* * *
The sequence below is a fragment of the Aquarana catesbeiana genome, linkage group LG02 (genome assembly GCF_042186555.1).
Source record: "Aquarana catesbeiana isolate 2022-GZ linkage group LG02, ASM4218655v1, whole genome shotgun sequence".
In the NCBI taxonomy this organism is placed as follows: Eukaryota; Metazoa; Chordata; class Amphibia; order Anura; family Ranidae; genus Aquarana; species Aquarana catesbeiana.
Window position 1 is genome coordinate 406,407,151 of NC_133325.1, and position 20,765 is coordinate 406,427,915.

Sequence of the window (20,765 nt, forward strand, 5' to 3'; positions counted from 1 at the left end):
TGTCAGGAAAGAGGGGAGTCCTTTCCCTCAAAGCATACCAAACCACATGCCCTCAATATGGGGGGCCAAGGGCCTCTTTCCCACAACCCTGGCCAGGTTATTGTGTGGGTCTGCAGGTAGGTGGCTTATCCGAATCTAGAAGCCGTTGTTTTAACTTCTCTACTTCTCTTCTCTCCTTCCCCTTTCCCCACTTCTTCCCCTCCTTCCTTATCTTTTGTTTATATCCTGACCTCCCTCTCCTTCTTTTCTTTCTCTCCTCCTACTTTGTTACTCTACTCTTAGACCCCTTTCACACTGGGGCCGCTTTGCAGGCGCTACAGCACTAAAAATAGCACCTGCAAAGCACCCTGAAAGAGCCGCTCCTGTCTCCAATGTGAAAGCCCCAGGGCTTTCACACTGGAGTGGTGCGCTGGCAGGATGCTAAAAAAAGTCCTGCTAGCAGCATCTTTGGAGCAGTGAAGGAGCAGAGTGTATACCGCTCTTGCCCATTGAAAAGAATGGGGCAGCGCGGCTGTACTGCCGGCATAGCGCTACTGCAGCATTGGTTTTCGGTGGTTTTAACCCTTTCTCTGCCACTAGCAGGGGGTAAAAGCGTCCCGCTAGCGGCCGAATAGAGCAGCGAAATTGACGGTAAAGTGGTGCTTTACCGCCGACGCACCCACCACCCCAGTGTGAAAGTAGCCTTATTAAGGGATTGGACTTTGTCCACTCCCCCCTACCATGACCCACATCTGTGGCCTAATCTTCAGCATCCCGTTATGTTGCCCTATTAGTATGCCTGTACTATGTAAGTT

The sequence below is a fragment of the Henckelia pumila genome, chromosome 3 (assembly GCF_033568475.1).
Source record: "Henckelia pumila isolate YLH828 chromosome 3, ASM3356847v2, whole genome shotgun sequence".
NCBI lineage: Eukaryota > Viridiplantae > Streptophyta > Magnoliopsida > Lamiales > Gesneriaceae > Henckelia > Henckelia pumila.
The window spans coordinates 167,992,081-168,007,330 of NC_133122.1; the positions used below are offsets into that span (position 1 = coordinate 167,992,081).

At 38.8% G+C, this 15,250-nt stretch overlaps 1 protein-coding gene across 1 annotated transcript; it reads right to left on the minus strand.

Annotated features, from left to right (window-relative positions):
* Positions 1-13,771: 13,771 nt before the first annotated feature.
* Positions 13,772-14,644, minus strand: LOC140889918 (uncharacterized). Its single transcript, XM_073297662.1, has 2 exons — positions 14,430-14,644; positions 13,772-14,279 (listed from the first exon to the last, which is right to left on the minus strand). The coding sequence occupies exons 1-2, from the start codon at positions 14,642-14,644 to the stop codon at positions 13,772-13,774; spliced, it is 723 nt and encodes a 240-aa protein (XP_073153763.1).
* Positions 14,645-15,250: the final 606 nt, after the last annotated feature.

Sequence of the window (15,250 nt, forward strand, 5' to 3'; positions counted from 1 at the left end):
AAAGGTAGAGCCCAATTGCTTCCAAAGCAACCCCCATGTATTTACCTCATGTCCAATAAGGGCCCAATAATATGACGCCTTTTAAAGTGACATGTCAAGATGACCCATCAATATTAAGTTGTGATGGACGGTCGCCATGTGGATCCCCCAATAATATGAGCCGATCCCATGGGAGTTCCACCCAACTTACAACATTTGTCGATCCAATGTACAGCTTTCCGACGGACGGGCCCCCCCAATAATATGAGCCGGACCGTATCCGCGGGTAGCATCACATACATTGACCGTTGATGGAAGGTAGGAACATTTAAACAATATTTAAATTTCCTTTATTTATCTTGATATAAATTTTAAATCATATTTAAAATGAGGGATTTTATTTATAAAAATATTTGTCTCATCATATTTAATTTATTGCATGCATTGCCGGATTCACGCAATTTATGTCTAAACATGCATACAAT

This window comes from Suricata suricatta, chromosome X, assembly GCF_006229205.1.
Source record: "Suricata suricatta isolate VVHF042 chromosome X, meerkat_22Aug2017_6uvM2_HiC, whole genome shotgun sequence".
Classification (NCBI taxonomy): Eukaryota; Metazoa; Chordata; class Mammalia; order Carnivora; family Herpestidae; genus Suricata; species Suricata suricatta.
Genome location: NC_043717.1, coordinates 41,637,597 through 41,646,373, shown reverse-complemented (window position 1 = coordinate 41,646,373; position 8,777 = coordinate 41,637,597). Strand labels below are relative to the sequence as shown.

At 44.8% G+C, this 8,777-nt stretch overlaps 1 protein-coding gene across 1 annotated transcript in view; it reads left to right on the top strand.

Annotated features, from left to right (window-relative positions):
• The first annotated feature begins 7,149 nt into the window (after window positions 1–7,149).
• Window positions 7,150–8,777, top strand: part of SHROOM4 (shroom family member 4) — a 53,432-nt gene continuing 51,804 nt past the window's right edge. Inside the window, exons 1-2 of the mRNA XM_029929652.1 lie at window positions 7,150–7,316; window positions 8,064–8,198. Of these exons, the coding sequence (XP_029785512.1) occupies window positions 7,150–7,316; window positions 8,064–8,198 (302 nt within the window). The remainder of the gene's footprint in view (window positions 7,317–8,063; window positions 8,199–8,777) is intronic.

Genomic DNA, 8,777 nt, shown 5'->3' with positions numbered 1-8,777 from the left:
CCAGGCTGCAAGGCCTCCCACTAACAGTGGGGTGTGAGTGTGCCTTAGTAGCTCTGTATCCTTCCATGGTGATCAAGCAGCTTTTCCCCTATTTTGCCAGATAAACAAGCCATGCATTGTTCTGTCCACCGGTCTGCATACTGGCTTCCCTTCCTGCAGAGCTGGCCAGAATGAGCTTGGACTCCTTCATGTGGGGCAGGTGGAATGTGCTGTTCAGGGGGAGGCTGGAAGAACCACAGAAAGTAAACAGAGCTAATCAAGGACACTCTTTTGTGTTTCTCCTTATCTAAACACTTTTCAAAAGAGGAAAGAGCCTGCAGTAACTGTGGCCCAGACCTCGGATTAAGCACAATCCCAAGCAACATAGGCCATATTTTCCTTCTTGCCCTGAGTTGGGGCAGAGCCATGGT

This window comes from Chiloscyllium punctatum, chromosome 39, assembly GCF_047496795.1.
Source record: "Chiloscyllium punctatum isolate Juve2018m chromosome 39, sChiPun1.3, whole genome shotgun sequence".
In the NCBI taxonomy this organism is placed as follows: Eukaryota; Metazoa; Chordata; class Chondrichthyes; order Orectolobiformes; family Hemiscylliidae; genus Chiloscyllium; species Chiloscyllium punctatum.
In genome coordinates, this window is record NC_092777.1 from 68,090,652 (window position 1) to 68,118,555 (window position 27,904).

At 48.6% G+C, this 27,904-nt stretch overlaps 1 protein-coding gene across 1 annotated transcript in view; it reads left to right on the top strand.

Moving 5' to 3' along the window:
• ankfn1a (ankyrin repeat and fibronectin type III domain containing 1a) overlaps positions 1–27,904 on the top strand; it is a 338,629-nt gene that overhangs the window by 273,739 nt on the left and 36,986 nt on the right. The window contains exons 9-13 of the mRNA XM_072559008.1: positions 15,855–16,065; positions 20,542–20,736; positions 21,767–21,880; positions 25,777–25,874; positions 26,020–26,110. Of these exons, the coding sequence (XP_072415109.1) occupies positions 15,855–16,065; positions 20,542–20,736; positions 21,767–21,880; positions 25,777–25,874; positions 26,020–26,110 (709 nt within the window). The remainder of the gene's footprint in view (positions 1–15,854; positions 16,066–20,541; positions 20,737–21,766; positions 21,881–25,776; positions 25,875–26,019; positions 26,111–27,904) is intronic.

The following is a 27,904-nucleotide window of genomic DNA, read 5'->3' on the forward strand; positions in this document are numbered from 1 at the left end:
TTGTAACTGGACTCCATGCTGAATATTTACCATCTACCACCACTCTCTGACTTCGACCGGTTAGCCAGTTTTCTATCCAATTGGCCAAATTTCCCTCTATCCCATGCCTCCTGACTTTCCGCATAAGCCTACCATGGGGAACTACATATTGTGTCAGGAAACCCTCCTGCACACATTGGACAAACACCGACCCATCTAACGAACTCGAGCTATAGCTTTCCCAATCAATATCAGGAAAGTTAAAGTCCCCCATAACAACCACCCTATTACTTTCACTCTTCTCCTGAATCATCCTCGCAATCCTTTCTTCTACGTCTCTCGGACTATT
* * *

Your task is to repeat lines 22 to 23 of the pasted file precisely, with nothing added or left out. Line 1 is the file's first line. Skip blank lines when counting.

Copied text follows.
At 44.8% G+C, this 8,777-nt stretch overlaps 1 protein-coding gene across 1 annotated transcript in view; it reads left to right on the top strand.

Annotated features, from left to right (window-relative positions):